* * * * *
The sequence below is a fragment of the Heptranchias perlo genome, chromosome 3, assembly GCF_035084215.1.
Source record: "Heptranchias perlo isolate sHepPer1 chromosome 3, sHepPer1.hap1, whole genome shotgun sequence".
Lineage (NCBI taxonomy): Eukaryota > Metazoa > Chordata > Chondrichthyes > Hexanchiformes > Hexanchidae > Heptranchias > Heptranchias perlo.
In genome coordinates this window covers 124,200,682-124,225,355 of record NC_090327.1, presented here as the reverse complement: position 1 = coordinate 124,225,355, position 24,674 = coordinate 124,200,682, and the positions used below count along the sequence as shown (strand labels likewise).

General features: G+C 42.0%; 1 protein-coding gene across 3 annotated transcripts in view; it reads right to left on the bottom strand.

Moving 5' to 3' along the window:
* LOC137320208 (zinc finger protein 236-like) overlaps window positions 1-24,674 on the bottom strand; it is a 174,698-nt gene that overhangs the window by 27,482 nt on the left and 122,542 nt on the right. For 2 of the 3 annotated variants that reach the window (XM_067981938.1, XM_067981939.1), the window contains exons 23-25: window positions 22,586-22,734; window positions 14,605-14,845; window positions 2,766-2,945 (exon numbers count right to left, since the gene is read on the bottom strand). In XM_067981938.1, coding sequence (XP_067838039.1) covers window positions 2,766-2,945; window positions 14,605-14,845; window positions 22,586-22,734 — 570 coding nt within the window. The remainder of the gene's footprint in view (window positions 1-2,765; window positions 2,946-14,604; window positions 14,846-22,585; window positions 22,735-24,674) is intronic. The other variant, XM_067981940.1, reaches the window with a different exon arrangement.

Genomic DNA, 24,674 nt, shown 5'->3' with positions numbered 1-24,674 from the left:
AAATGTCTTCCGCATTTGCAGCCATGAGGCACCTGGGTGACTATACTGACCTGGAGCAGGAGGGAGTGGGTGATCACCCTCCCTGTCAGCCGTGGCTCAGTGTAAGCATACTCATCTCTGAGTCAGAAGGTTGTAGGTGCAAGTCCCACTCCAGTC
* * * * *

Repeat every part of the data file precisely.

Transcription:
The sequence below is a fragment of the Heptranchias perlo genome, chromosome 3, assembly GCF_035084215.1.
Source record: "Heptranchias perlo isolate sHepPer1 chromosome 3, sHepPer1.hap1, whole genome shotgun sequence".
Lineage (NCBI taxonomy): Eukaryota > Metazoa > Chordata > Chondrichthyes > Hexanchiformes > Hexanchidae > Heptranchias > Heptranchias perlo.
In genome coordinates this window covers 124,200,682-124,225,355 of record NC_090327.1, presented here as the reverse complement: position 1 = coordinate 124,225,355, position 24,674 = coordinate 124,200,682, and the positions used below count along the sequence as shown (strand labels likewise).

General features: G+C 42.0%; 1 protein-coding gene across 3 annotated transcripts in view; it reads right to left on the bottom strand.

Moving 5' to 3' along the window:
* LOC137320208 (zinc finger protein 236-like) overlaps window positions 1-24,674 on the bottom strand; it is a 174,698-nt gene that overhangs the window by 27,482 nt on the left and 122,542 nt on the right. For 2 of the 3 annotated variants that reach the window (XM_067981938.1, XM_067981939.1), the window contains exons 23-25: window positions 22,586-22,734; window positions 14,605-14,845; window positions 2,766-2,945 (exon numbers count right to left, since the gene is read on the bottom strand). In XM_067981938.1, coding sequence (XP_067838039.1) covers window positions 2,766-2,945; window positions 14,605-14,845; window positions 22,586-22,734 — 570 coding nt within the window. The remainder of the gene's footprint in view (window positions 1-2,765; window positions 2,946-14,604; window positions 14,846-22,585; window positions 22,735-24,674) is intronic. The other variant, XM_067981940.1, reaches the window with a different exon arrangement.

Genomic DNA, 24,674 nt, shown 5'->3' with positions numbered 1-24,674 from the left:
AAATGTCTTCCGCATTTGCAGCCATGAGGCACCTGGGTGACTATACTGACCTGGAGCAGGAGGGAGTGGGTGATCACCCTCCCTGTCAGCCGTGGCTCAGTGTAAGCATACTCATCTCTGAGTCAGAAGGTTGTAGGTGCAAGTCCCACTCCAGTC